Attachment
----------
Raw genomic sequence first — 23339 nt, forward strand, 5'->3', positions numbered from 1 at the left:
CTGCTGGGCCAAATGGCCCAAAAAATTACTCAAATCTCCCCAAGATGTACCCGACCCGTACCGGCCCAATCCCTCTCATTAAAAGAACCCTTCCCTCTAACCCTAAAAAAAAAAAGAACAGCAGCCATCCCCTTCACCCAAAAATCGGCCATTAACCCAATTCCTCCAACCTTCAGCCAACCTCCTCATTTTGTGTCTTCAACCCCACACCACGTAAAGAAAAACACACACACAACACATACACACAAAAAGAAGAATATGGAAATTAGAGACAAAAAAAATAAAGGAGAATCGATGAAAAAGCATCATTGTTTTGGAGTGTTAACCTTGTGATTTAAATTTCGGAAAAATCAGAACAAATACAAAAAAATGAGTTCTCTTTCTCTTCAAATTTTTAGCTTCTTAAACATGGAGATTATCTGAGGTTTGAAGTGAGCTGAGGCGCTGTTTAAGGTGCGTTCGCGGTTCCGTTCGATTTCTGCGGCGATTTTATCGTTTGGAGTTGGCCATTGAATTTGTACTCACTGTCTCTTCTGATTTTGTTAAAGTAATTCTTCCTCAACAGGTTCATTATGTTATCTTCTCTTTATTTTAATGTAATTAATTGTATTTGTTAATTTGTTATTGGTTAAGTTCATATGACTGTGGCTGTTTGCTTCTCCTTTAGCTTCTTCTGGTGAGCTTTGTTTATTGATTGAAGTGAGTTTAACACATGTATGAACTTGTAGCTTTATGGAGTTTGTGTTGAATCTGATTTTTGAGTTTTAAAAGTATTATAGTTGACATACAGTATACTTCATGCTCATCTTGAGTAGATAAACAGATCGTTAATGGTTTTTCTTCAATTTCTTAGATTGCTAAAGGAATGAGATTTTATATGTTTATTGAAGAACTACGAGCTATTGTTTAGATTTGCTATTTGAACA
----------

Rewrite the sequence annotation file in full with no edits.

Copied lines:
Raw genomic sequence first — 23339 nt, forward strand, 5'->3', positions numbered from 1 at the left:
CTGCTGGGCCAAATGGCCCAAAAAATTACTCAAATCTCCCCAAGATGTACCCGACCCGTACCGGCCCAATCCCTCTCATTAAAAGAACCCTTCCCTCTAACCCTAAAAAAAAAAAGAACAGCAGCCATCCCCTTCACCCAAAAATCGGCCATTAACCCAATTCCTCCAACCTTCAGCCAACCTCCTCATTTTGTGTCTTCAACCCCACACCACGTAAAGAAAAACACACACACAACACATACACACAAAAAGAAGAATATGGAAATTAGAGACAAAAAAAATAAAGGAGAATCGATGAAAAAGCATCATTGTTTTGGAGTGTTAACCTTGTGATTTAAATTTCGGAAAAATCAGAACAAATACAAAAAAATGAGTTCTCTTTCTCTTCAAATTTTTAGCTTCTTAAACATGGAGATTATCTGAGGTTTGAAGTGAGCTGAGGCGCTGTTTAAGGTGCGTTCGCGGTTCCGTTCGATTTCTGCGGCGATTTTATCGTTTGGAGTTGGCCATTGAATTTGTACTCACTGTCTCTTCTGATTTTGTTAAAGTAATTCTTCCTCAACAGGTTCATTATGTTATCTTCTCTTTATTTTAATGTAATTAATTGTATTTGTTAATTTGTTATTGGTTAAGTTCATATGACTGTGGCTGTTTGCTTCTCCTTTAGCTTCTTCTGGTGAGCTTTGTTTATTGATTGAAGTGAGTTTAACACATGTATGAACTTGTAGCTTTATGGAGTTTGTGTTGAATCTGATTTTTGAGTTTTAAAAGTATTATAGTTGACATACAGTATACTTCATGCTCATCTTGAGTAGATAAACAGATCGTTAATGGTTTTTCTTCAATTTCTTAGATTGCTAAAGGAATGAGATTTTATATGTTTATTGAAGAACTACGAGCTATTGTTTAGATTTGCTATTTGAACA